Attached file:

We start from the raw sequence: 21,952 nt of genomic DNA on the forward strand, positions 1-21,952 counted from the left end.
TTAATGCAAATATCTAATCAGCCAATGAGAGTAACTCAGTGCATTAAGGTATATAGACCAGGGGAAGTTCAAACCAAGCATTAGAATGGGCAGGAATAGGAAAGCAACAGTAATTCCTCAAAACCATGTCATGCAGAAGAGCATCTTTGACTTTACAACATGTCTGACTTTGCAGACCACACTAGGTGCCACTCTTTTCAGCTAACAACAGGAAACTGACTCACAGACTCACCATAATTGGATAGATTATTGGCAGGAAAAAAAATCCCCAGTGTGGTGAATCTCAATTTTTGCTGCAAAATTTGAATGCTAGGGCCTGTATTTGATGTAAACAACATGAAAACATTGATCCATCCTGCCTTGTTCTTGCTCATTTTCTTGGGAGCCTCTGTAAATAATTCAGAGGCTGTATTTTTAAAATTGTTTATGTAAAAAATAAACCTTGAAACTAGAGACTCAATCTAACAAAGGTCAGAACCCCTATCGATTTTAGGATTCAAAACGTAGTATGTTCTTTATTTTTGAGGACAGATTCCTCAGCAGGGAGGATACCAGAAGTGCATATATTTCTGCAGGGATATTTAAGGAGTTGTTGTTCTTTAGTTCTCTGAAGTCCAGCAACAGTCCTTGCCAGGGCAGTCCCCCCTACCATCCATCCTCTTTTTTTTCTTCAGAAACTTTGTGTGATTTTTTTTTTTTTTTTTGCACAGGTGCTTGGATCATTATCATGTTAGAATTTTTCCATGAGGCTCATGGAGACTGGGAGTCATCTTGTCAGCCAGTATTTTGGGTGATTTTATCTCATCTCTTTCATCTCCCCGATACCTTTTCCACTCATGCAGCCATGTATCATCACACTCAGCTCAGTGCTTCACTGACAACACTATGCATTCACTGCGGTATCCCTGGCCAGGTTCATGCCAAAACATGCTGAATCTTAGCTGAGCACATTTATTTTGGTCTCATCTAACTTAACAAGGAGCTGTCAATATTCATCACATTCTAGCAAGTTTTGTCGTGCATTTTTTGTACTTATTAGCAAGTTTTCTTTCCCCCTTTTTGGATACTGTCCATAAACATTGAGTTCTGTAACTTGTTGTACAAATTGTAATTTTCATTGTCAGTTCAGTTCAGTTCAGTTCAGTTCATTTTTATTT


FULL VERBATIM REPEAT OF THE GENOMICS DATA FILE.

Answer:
We start from the raw sequence: 21,952 nt of genomic DNA on the forward strand, positions 1-21,952 counted from the left end.
TTAATGCAAATATCTAATCAGCCAATGAGAGTAACTCAGTGCATTAAGGTATATAGACCAGGGGAAGTTCAAACCAAGCATTAGAATGGGCAGGAATAGGAAAGCAACAGTAATTCCTCAAAACCATGTCATGCAGAAGAGCATCTTTGACTTTACAACATGTCTGACTTTGCAGACCACACTAGGTGCCACTCTTTTCAGCTAACAACAGGAAACTGACTCACAGACTCACCATAATTGGATAGATTATTGGCAGGAAAAAAAATCCCCAGTGTGGTGAATCTCAATTTTTGCTGCAAAATTTGAATGCTAGGGCCTGTATTTGATGTAAACAACATGAAAACATTGATCCATCCTGCCTTGTTCTTGCTCATTTTCTTGGGAGCCTCTGTAAATAATTCAGAGGCTGTATTTTTAAAATTGTTTATGTAAAAAATAAACCTTGAAACTAGAGACTCAATCTAACAAAGGTCAGAACCCCTATCGATTTTAGGATTCAAAACGTAGTATGTTCTTTATTTTTGAGGACAGATTCCTCAGCAGGGAGGATACCAGAAGTGCATATATTTCTGCAGGGATATTTAAGGAGTTGTTGTTCTTTAGTTCTCTGAAGTCCAGCAACAGTCCTTGCCAGGGCAGTCCCCCCTACCATCCATCCTCTTTTTTTTCTTCAGAAACTTTGTGTGATTTTTTTTTTTTTTTTTGCACAGGTGCTTGGATCATTATCATGTTAGAATTTTTCCATGAGGCTCATGGAGACTGGGAGTCATCTTGTCAGCCAGTATTTTGGGTGATTTTATCTCATCTCTTTCATCTCCCCGATACCTTTTCCACTCATGCAGCCATGTATCATCACACTCAGCTCAGTGCTTCACTGACAACACTATGCATTCACTGCGGTATCCCTGGCCAGGTTCATGCCAAAACATGCTGAATCTTAGCTGAGCACATTTATTTTGGTCTCATCTAACTTAACAAGGAGCTGTCAATATTCATCACATTCTAGCAAGTTTTGTCGTGCATTTTTTGTACTTATTAGCAAGTTTTCTTTCCCCCTTTTTGGATACTGTCCATAAACATTGAGTTCTGTAACTTGTTGTACAAATTGTAATTTTCATTGTCAGTTCAGTTCAGTTCAGTTCAGTTCATTTTTATTT